The gender pay gap is the difference between a man and woman’s average weekly earnings, based on equivalent hours and job roles.
In 2015, the Office of National Statistics (ONS) released it’s latest figures in the Annual Survey of Hours and Earnings, which showed that their figures had shrunk to 9.4% from 9.6%. However, this figure still translates into men working full-time earning £567, compared to women of the same earning £471 per week.
On Equal Pay Day (9th November) last year, it was revealed by the Fawcett Society that women were effectively working for free until the end of the year.
However, the current government is aiming to tackle the issue of the pay gap and plans to create a National Living Wage for over 25s. The scheme is said to mainly focus on and help women, who tend to be in lower paid jobs. It was also announced that as part of the Lord Davies’ report, FTSE 100 companies had met the target to get a quarter of women in the boardroom.
Our latest news on the gender pay gap:
Clare Forestier’s blog asks if the gender pay gap is a feminist myth or very real pay discrimination, and could flexible working resolve it?
Talking about love, life and feelings, i.e., our sex lives, is fairly common at work – No? Well, maybe it’s just my office. However despite open and entertaining chats about most things, nobody ever talks honestly about their salaries (even at some of the work socials where, it seems some of my colleagues are pretty liberated in every other way).
The actress, Patricia Arquette has once again spoken out against the gender inequality in Hollywood and the film industry.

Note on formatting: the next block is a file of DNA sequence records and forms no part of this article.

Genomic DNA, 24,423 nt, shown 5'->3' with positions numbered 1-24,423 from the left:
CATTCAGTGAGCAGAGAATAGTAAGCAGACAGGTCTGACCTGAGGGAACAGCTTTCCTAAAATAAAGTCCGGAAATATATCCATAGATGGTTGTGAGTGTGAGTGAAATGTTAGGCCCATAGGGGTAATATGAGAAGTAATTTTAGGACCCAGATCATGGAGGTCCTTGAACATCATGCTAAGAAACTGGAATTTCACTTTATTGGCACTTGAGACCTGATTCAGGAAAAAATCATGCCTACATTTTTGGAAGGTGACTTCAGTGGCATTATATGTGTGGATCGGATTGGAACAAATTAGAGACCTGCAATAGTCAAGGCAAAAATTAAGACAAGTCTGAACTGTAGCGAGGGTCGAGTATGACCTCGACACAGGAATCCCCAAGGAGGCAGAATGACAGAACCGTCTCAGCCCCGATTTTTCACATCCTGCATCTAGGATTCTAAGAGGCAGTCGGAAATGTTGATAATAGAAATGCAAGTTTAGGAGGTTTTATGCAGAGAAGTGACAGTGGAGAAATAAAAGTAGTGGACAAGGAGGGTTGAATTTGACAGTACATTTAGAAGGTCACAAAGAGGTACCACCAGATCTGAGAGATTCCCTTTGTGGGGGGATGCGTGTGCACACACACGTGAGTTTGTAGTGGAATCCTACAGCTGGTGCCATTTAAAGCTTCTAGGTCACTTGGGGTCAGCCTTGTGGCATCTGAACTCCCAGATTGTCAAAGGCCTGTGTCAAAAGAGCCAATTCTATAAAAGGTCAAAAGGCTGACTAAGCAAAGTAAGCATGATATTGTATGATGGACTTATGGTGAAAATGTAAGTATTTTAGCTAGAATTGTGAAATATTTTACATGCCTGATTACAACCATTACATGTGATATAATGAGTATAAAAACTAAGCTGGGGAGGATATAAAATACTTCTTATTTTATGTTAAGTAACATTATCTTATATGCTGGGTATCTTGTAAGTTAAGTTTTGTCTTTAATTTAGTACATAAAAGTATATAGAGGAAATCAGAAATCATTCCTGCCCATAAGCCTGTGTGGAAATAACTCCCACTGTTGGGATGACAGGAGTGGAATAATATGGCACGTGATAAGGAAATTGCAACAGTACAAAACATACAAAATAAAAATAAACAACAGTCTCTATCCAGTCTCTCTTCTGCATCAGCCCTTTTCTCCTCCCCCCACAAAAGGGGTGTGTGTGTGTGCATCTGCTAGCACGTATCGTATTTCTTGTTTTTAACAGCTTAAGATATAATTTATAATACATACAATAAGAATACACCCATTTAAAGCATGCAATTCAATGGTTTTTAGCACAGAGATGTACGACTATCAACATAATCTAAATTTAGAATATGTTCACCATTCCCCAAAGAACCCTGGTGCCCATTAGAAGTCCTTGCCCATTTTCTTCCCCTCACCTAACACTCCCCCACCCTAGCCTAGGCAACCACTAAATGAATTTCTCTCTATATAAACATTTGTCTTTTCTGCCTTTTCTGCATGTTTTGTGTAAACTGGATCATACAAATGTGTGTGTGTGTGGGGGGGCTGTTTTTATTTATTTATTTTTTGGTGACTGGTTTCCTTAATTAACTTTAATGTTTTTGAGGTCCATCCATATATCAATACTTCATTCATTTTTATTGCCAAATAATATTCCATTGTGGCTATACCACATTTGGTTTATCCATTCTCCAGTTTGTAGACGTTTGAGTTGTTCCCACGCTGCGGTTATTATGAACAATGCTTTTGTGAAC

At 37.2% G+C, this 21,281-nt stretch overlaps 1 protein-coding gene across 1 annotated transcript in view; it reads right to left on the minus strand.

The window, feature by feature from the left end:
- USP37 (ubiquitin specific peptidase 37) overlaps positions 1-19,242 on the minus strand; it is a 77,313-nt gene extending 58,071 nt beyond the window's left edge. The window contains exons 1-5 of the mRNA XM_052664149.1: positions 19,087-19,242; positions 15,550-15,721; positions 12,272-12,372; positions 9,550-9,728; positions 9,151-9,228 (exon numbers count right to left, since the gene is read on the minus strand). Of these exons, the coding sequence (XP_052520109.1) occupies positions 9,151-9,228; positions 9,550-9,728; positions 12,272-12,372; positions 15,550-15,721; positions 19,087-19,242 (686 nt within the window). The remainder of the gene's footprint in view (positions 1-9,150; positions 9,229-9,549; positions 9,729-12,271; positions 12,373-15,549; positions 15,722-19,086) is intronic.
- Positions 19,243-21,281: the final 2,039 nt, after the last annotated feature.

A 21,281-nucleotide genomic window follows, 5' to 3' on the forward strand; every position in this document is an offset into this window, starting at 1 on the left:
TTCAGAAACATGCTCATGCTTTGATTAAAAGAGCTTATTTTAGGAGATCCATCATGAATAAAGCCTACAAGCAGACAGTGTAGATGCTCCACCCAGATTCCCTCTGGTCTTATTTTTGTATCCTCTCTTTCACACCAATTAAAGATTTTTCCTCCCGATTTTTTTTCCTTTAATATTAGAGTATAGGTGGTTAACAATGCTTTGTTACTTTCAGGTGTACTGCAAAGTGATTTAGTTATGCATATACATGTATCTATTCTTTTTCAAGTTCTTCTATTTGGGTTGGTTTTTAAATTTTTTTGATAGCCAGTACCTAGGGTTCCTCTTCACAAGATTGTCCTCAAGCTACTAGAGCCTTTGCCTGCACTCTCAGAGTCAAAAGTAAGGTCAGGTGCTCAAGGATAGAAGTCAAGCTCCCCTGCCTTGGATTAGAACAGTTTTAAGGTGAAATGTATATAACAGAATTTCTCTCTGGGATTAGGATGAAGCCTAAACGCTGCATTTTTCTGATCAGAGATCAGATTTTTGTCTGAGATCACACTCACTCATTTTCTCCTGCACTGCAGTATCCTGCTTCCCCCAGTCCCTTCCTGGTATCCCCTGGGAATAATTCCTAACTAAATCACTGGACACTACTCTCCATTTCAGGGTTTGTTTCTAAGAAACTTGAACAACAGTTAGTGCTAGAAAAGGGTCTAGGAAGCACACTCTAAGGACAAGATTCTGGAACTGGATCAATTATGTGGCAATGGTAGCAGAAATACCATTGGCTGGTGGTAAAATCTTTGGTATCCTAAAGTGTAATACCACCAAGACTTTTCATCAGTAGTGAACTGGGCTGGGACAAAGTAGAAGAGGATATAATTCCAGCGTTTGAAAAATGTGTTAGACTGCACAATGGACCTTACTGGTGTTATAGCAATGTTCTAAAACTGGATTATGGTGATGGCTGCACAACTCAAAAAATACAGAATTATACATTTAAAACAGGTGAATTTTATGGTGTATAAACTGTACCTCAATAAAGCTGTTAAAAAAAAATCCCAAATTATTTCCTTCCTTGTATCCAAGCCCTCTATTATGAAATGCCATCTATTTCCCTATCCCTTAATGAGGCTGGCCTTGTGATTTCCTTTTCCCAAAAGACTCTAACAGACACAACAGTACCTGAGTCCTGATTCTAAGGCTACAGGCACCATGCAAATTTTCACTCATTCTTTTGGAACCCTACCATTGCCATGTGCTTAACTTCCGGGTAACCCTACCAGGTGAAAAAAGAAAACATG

Following on from her now famous, Oscar’s acceptance speech earlier this year, Arquette said, “It wasn’t all about actresses – it actually also revealed that [in] other departments there was also great wage disparity – editors and sound mixers and all kinds of different things where women were paid less than men.”
The amount women are earning compared to men has shrunk to 9.4%, according to statistics released today, but overall there has been little progress made in the last four years.
The Office of National Statistics (ONS) has released its Annual Survey of Hours and Earnings, which showed that the figure was down from 9.6% in 2014 and at its lowest level since records began.
Publication of the gender pay gap will have an impact on peoples feeling towards their employers and career choices, according to a report from the Business in the Community (BITC).
BITC is the Prince of Wales’ Responsible Business Network, which works to tackle issues aimed at building a fairer society and more sustainable future.
In the fight for gender equality, the prime minister will today reveal new measures that will force large companies to disclose the gap between the pay of male and female workers.
David Cameron will outline plans that will mean companies with over 250 employees will have to show differences between salaries. Once today’s initial consultation is completed, regulations would be introduced by early 2016. The plan is also expected to include a fine of up to £5,000 for non-compliance.